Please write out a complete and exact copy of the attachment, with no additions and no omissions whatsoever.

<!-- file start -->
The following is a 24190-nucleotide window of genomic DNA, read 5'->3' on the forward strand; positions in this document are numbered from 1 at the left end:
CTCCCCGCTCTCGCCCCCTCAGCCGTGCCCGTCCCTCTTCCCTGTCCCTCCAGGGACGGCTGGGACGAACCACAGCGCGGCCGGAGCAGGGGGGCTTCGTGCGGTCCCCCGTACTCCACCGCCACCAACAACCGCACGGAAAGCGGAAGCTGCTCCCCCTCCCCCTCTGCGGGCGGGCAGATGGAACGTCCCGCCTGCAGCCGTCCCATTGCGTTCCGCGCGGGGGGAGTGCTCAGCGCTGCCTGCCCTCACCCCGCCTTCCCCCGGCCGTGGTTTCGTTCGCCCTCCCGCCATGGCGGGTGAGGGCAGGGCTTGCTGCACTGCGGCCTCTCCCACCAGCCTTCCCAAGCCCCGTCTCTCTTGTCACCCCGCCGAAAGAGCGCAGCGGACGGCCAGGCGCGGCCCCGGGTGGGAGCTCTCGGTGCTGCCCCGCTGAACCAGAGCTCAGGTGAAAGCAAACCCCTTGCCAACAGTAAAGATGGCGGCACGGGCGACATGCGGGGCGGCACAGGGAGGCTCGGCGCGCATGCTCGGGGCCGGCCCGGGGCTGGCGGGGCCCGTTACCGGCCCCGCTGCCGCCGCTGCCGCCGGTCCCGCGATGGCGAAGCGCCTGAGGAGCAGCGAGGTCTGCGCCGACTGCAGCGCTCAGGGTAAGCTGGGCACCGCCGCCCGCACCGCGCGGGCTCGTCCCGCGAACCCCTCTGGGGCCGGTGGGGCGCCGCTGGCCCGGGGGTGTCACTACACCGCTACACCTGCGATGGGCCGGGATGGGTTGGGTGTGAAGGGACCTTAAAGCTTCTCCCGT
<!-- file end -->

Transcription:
The following is a 24190-nucleotide window of genomic DNA, read 5'->3' on the forward strand; positions in this document are numbered from 1 at the left end:
CTCCCCGCTCTCGCCCCCTCAGCCGTGCCCGTCCCTCTTCCCTGTCCCTCCAGGGACGGCTGGGACGAACCACAGCGCGGCCGGAGCAGGGGGGCTTCGTGCGGTCCCCCGTACTCCACCGCCACCAACAACCGCACGGAAAGCGGAAGCTGCTCCCCCTCCCCCTCTGCGGGCGGGCAGATGGAACGTCCCGCCTGCAGCCGTCCCATTGCGTTCCGCGCGGGGGGAGTGCTCAGCGCTGCCTGCCCTCACCCCGCCTTCCCCCGGCCGTGGTTTCGTTCGCCCTCCCGCCATGGCGGGTGAGGGCAGGGCTTGCTGCACTGCGGCCTCTCCCACCAGCCTTCCCAAGCCCCGTCTCTCTTGTCACCCCGCCGAAAGAGCGCAGCGGACGGCCAGGCGCGGCCCCGGGTGGGAGCTCTCGGTGCTGCCCCGCTGAACCAGAGCTCAGGTGAAAGCAAACCCCTTGCCAACAGTAAAGATGGCGGCACGGGCGACATGCGGGGCGGCACAGGGAGGCTCGGCGCGCATGCTCGGGGCCGGCCCGGGGCTGGCGGGGCCCGTTACCGGCCCCGCTGCCGCCGCTGCCGCCGGTCCCGCGATGGCGAAGCGCCTGAGGAGCAGCGAGGTCTGCGCCGACTGCAGCGCTCAGGGTAAGCTGGGCACCGCCGCCCGCACCGCGCGGGCTCGTCCCGCGAACCCCTCTGGGGCCGGTGGGGCGCCGCTGGCCCGGGGGTGTCACTACACCGCTACACCTGCGATGGGCCGGGATGGGTTGGGTGTGAAGGGACCTTAAAGCTTCTCCCGT